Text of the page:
For the purposes here I will define a personal boundary as your decision about what you are willing and not willing to take responsibility for in a particular relationship. The strength of a personal boundary depends on how conscious and clear you are and your skills in expressing that.
What does setting boundaries look like when you are coming from the framework and consciousness of Nonviolent Communication?
Here are three key elements in setting boundaries from a NVC consciousness:
1. Loyalty and responsibility regarding your own needs
2. Ability to connect to the needs of others without assuming responsibility for them
3. A Clear "yes" and a clear "no"
The following vignette demonstrates these three elements.
On Friday evening you receive a call from your mother. She asks you to come over and spend Saturday afternoon helping her with a project. You notice a feeling dread and tension fill you. Your feelings are alerting you that important needs are up.
You realize you need time to identify your needs before you respond (Loyalty and responsibility for your needs).
You give mom a clear no and a clear yes:
"Mom, I am not going to answer right now (clear "no"). I need to get clear on what's up for me (identify your immediate need). I will call you back and let you know before the end of the night (clear "yes")."
You then take some time to acknowledge the facts of the situation and notice your thoughts, feelings, and needs. First, you remember that your mother is terminally ill and you notice guilt arising when you think of that. You notice that you have a thought that you should be there for mom every time she calls. At the same time you realize that you don't want to try to connect with your mom out of guilt and obligation. What's keeping you from that place of naturally wanting to give to mom?
You have some needs up. You have worked a full week and you have needs for rest, play, and peace. You don't think these needs will be met with helping your mom with her project. When you think about spending Saturday in ways that would meet these needs, a sense of lightness and relief washes over you.
You know what needs you are saying yes to. You get more clarity by spending some time deciding exactly what strategies would meet those needs and how much time for each.
Knowing you are going to take care of yourself, you now have some emotional space to consider your mom's needs. You guess she has needs for connection, companionship, and support. You try to connect to and honor these needs in your mom, without thinking you are the one that has to meet them.
You notice the guilt voice comes up in you again. You hear it say, "You should be with your mom, she is sick and dying. You should spend every spare moment with her!" You recognize that behind this voice are your values around love and caring and its very important to you to live in accord with these values, perhaps, especially regarding your mom. How can you truly live in accord with these values?
You realize that loving and caring for others comes naturally when you have taken care of your own basic physical, emotional, and spiritual needs.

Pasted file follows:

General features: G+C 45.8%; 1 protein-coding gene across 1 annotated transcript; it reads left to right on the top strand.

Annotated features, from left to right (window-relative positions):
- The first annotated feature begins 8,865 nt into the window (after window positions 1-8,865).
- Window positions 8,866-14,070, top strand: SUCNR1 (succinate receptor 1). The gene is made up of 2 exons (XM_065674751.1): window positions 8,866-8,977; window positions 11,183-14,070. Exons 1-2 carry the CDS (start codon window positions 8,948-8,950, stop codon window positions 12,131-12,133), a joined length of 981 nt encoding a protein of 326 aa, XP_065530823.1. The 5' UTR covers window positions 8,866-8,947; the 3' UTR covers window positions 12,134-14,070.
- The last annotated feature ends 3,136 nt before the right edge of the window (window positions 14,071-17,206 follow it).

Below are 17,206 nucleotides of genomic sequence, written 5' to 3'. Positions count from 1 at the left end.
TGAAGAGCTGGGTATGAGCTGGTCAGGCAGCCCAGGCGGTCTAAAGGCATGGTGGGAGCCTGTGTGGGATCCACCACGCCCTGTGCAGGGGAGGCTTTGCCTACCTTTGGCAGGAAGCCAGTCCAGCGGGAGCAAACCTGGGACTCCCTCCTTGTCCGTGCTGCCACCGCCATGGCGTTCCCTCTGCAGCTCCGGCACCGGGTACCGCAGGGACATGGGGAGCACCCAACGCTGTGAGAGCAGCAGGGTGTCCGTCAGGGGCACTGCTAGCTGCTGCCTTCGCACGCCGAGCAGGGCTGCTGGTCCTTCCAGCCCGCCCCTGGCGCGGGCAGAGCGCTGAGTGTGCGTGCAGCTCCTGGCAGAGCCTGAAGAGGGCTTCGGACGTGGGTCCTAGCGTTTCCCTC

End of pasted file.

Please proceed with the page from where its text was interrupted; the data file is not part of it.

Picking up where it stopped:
When you call your mom back you can clearly tell her the needs you will be saying yes to on Saturday. You can also say yes to her needs for connection and support and to your needs to offer love and caring, while at the same time expressing a clear "no" to her proposed strategy to meeting those needs on Saturday. At this point you enter into a negotiation about a strategy that meets needs for both of you.
But, what if mom doesn't connect to the needs you are saying yes to on Saturday and she offers some words that are difficult to hear instead, "You know I need help. You know I am sick. You are just being selfish. I guess you just don't care."
This is the point where you might be tempted to defend yourself and restate your needs in a pleading sort of way. This is exactly the point where it is important to remain connected to your needs and to hear her feelings and needs without taking responsibility for them. You might answer with, "Sounds like you are feeling frustrated and needing support?"
"Yes, so why won't you help me when I ask you to?!", she demands.
You don't respond to the demand energy, but rather stay connected to feelings and needs. You make a guess about what thoughts and feelings your mom might be having. You try to see the world from her heart.
You:"I'm guessing that when you heard me talk about my needs for rest on Saturday, it was hard for you not to hear that as a lack of caring for you. Is that right?"
Mom:"Yes, if you don't care. I don't want your help."
You:"It's a difficult time for you and you need to know that you have the support you need. Is that right?" OR "I am really wanting to have understanding between us. Would you be willing to hear me again and try to hear me differently?
You can see in this vignette that the three elements help you to stay grounded in feelings and needs and prevent you from getting caught in an argument with the other.
When you can stay connected to feelings and needs you send a clear message that you are not going to be swayed by the dynamics of guilt, demands, or criticisms.
If you were able to stay in the dance of empathy and honest expression with mom, chances are she will at some point be able to own her own feelings and needs and acknowledge yours.
How long this dialogue takes depends on your own circumstance and relationship. With my own mom, I spent about six months offering empathy before she could own a feeling and need and acknowledge mine. Six months is a short time for me when I look at it relative to the length of our lives.
Choose a relationship or situation in which you find yourself saying yes when you want to say no and no when you want to say yes. Use the elements above to help you get to the clarity you need to make decisions that use your energy in a way that truly serves life.